As I continue on with my speech, the reality of the situation becomes even clearer to me. I'm using note cards, but I find them less important than I had expected. What I want to say it so deeply ingrained that it comes naturally. A Korean man with impeccable English we met right before taking our positions translates for me and I feel confident the message is being relayed with clarity. While I scan the crowd throughout the entire speech, the only eye contact I make is with the lady holding the sign that originally gave me my important burst of confidence. Everyone else is a blur a midst the candle lights, signs, banners, and flashes. I finish, bow, and hand the mike to Debbie. She has had very little time to prepare, but still manages to speak with a calm and confident voice and relays that although many people are fearful of taking a political stance, they don't have to. This is a humanitarian issue as well and a humanitarian stance is all that is necessary.

Afterward, I want to join the lady that had caught my eye during the speech, but I let my nerves get the best of me and rejoin my group. Part of speaking up was just getting over myself. Realizing that there is more at stake than my nerves and fears that accompany them. But it took a lot of courage to leap that hurdle and, in this moment, I'm not quite ready for the next. As for the future, my goal is to find a way to intermingle the foreigner and Korean supporters of the cause. As it is, we are relatively separate in the crowd and I see us being so much more powerful joined as one.

The rest of the event is inspirational. During the past three events, a friend that I met at the first gathering translated the message of the speakers, but she is not here today. Still, I feel the passion in the voices and it's enough for me to know that I am a part of something great, something special, and something I genuinely feel is making a difference.

For anyone interested in participating in the Save my Friend campaign, people are still gathering everyday at both 2:00PM and 7:00PM in front of the Chinese Embassy. To get there via subway, use the Gyeongbukgung Station, exit 2 and walk straight for 5-10 minutes. You'll run directly into the gathering. It's rumored, but not confirmed, that the original 31 refugees have been returned to North Korea. However, the issue of repatriation still stands and the campaign is still going strong.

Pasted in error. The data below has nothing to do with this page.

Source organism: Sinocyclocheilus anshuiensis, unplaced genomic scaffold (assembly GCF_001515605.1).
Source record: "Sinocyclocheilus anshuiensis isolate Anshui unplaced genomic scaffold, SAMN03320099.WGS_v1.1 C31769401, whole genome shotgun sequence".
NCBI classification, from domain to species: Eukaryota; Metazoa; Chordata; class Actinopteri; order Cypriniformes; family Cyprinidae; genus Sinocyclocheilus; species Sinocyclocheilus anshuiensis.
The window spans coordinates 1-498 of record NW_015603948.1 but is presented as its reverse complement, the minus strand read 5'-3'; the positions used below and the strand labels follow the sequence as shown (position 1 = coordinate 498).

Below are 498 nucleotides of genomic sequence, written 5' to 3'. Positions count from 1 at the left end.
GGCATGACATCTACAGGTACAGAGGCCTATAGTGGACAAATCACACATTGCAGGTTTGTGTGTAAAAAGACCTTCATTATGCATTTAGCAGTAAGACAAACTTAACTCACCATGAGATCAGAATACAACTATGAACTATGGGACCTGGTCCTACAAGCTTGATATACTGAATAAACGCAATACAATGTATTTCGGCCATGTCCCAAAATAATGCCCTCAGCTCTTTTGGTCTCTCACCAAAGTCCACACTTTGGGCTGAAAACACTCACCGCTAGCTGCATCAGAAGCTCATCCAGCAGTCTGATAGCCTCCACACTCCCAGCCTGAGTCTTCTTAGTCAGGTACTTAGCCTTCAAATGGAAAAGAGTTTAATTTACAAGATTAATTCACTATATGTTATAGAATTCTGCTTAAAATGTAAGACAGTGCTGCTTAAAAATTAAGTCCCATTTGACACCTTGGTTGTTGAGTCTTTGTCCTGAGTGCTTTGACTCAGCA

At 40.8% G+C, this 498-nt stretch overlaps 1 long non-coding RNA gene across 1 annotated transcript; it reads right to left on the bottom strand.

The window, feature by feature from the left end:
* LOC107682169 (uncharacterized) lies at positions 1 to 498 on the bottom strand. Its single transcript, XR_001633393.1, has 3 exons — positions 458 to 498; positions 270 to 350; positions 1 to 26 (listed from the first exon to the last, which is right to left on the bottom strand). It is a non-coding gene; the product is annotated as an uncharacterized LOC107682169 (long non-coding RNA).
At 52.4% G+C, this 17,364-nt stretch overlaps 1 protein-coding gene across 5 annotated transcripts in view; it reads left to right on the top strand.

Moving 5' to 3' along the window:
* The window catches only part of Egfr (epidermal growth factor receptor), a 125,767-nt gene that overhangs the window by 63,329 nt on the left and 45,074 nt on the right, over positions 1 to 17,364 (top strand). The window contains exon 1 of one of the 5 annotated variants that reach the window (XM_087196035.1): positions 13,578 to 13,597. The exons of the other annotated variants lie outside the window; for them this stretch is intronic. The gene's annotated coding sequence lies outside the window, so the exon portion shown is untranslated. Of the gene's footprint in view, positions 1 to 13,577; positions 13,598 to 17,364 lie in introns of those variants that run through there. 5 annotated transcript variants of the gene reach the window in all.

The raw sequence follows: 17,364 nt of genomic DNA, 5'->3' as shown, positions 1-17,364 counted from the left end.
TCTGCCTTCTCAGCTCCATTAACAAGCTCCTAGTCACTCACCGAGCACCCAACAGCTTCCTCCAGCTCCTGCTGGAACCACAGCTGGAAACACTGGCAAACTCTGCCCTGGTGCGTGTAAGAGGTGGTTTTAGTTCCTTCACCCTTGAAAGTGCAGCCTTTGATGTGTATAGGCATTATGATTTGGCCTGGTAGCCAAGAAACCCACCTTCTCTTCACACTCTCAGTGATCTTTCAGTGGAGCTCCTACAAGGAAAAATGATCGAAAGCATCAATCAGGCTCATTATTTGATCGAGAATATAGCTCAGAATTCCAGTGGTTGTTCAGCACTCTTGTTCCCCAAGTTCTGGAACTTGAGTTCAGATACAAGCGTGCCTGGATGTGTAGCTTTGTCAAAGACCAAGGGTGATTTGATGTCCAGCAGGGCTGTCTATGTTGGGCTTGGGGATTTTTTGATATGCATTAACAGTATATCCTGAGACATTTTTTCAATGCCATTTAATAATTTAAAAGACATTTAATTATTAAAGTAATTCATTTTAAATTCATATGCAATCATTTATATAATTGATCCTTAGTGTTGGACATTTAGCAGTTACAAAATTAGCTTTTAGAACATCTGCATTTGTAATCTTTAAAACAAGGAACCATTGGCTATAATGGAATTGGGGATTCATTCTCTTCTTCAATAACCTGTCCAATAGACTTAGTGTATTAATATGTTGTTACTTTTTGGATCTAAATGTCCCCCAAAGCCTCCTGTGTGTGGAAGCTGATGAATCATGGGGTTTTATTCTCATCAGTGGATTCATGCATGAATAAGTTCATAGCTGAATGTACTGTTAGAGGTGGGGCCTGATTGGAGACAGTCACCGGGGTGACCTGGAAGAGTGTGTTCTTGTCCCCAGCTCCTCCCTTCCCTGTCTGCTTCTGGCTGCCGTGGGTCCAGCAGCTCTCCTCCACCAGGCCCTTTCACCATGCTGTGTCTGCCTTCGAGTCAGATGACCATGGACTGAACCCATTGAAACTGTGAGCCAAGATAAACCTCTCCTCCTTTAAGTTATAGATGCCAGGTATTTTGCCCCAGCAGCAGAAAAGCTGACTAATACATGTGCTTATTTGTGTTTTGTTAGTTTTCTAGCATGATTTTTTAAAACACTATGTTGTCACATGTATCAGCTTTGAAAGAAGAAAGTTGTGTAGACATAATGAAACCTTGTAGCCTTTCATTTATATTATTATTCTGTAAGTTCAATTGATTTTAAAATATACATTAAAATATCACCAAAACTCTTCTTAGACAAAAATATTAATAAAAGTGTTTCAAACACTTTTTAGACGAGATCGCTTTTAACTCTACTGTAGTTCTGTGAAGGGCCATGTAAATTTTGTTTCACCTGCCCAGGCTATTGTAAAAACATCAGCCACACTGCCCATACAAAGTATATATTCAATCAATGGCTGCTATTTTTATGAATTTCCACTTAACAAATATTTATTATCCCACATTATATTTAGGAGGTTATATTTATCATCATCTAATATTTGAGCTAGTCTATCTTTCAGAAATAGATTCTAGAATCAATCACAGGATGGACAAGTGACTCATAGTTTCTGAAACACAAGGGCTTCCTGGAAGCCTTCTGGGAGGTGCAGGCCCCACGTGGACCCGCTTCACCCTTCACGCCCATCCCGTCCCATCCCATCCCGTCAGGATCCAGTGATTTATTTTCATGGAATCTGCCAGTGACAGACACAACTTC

Finally, if you have not already done so, please sign the petition here: http://www.change.org/petitions/save-north-korean-refugees-savemyfriend

Sunday, March 4, 2012

Poker Face

A new school year is upon us and boy have I missed my students., especially the 3rd graders.

Me- "What is this?" (pointing at my face)
All but one student- "Face!!!"
The one student- "Poker face!" (totally nonchalant)

Wonder where he got that from?

Saturday, March 3, 2012

Notes from Campuchia: The Kingdom of Wonders Part 2

Welcome to the better part, part 2, of Notes from Campuchia. The second week was the most memorable. Students started opening up and feeling really comfortable around us. Our teaching styles grew to fit one another. We now knew the routine of the village and embraced it. We continued to explore, but we'd also bask in the comfort of what we'd already found.

“When we get out of the glass bottle of our ego and when we escape like the squirrels in the cage of our personality and get into the forest again, we shall shiver with cold and fright. But things will happen to us so that we don’t know ourselves. Cool, unlying life will rush in.” ~D.H. Lawrence 

1/29- Siem Reap

(Sunrise at Ankor Wat) "With each flash, the bugs look like glitter fluttering across the sky."

Sunrise at Angkor Wat